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How savvy are you about online security? Take the test & find out.

By deepsand ·
Before reading the findings of a study, conducted by the Univ. of Pennsylvania, based on this test, try it yourself.

Seventeen Facts American Shoppers Need to Know - But Don't
[v]http://www.annenbergpublicpolicycenter.org/04_info_society/Seventeen_Facts_WEB_FINAL.pdf
[/v]


For the press release, see
[v]http://www.annenbergpublicpolicycenter.org/04_info_society/Turow_%20APPC_Press_Release_WEB_FINAL.pdf[/v]
For the full report, see
[v]http://www.annenbergpublicpolicycenter.org/04_info_society/Turow_APPC_Report_WEB_FINAL.pdf[/v]


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Topics > Privacy & Security > Privacy > Online Privacy >


How Savvy Are You About Your Online Security?

U.S. residents are "dangerously ignorant" of the data that Web site owners collect on them, a study shows.

Juan Carlos Perez, IDG News Service
Wednesday, June 01, 2005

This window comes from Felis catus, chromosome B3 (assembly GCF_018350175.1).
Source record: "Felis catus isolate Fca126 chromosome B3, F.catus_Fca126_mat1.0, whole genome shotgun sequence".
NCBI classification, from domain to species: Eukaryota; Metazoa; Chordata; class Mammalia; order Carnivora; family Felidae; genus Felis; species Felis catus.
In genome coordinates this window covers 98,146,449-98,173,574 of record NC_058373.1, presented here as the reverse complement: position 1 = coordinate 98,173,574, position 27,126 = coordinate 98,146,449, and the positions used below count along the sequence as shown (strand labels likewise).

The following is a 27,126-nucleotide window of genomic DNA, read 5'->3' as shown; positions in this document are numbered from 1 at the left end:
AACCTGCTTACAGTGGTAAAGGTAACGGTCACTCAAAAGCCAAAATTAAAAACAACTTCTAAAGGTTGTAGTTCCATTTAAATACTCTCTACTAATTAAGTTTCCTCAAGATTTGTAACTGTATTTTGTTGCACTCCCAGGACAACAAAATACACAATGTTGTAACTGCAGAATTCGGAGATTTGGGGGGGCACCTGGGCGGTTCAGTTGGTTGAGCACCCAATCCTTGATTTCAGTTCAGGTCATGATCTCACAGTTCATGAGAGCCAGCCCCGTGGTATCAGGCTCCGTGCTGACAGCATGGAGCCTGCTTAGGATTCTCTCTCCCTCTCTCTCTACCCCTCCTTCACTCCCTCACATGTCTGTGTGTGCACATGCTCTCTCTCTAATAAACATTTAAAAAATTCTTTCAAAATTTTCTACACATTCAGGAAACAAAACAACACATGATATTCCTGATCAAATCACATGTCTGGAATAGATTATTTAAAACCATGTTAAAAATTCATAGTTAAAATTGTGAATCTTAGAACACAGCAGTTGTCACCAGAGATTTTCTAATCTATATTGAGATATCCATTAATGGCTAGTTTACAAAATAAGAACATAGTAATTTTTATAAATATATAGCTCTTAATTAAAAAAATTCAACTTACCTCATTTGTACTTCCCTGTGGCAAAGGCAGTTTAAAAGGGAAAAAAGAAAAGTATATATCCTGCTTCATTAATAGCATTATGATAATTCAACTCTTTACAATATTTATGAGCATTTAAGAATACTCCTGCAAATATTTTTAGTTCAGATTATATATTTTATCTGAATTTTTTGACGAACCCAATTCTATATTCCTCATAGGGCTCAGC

U.S. Internet users are dangerously ignorant about the types of data that Web site owners collect from them and how that data is used, a new study has found.

This lack of awareness makes U.S. Internet users vulnerable to online exploitation, such as personal information misuse, fraud, and overcharging, according a study conducted by the University of Pennsylvania's Annenberg Public Policy Center.

For the study, titled "Open to Exploitation: American Shoppers Online and Offline" and released today, 1500 adult U.S. Internet users were asked true-or-false questions about topics such as Web site privacy policies and retailers' pricing schemes.


Failing Grades
Most respondents failed the test, correctly answering, on average, 6.7 of the 17 questions. The study's interviews, conducted between early February and mid-March 2005, yielded some findings the authors consider alarming, including: